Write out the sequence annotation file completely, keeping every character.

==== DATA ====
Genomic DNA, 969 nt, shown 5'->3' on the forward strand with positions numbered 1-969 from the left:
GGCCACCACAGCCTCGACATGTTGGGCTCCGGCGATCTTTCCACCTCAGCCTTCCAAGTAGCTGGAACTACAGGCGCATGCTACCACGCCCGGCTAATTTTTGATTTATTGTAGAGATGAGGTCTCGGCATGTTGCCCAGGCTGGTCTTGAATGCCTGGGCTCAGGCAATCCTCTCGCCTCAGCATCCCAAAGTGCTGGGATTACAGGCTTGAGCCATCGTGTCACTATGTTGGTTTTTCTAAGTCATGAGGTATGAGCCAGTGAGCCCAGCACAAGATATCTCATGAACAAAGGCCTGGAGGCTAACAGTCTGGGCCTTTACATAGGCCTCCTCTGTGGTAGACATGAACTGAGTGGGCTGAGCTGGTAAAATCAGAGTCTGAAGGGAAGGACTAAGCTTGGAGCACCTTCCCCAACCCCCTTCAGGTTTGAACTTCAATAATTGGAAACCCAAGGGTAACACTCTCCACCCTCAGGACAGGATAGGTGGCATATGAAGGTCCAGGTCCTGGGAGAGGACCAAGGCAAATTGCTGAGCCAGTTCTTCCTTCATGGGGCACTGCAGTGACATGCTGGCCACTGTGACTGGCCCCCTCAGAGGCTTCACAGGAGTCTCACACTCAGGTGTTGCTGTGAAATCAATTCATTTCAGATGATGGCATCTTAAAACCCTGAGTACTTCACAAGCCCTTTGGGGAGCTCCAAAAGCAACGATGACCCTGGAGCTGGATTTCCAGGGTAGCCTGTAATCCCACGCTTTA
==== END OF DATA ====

Genomic DNA, 969 nt, shown 5'->3' on the forward strand with positions numbered 1-969 from the left:
GGCCACCACAGCCTCGACATGTTGGGCTCCGGCGATCTTTCCACCTCAGCCTTCCAAGTAGCTGGAACTACAGGCGCATGCTACCACGCCCGGCTAATTTTTGATTTATTGTAGAGATGAGGTCTCGGCATGTTGCCCAGGCTGGTCTTGAATGCCTGGGCTCAGGCAATCCTCTCGCCTCAGCATCCCAAAGTGCTGGGATTACAGGCTTGAGCCATCGTGTCACTATGTTGGTTTTTCTAAGTCATGAGGTATGAGCCAGTGAGCCCAGCACAAGATATCTCATGAACAAAGGCCTGGAGGCTAACAGTCTGGGCCTTTACATAGGCCTCCTCTGTGGTAGACATGAACTGAGTGGGCTGAGCTGGTAAAATCAGAGTCTGAAGGGAAGGACTAAGCTTGGAGCACCTTCCCCAACCCCCTTCAGGTTTGAACTTCAATAATTGGAAACCCAAGGGTAACACTCTCCACCCTCAGGACAGGATAGGTGGCATATGAAGGTCCAGGTCCTGGGAGAGGACCAAGGCAAATTGCTGAGCCAGTTCTTCCTTCATGGGGCACTGCAGTGACATGCTGGCCACTGTGACTGGCCCCCTCAGAGGCTTCACAGGAGTCTCACACTCAGGTGTTGCTGTGAAATCAATTCATTTCAGATGATGGCATCTTAAAACCCTGAGTACTTCACAAGCCCTTTGGGGAGCTCCAAAAGCAACGATGACCCTGGAGCTGGATTTCCAGGGTAGCCTGTAATCCCACGCTTTA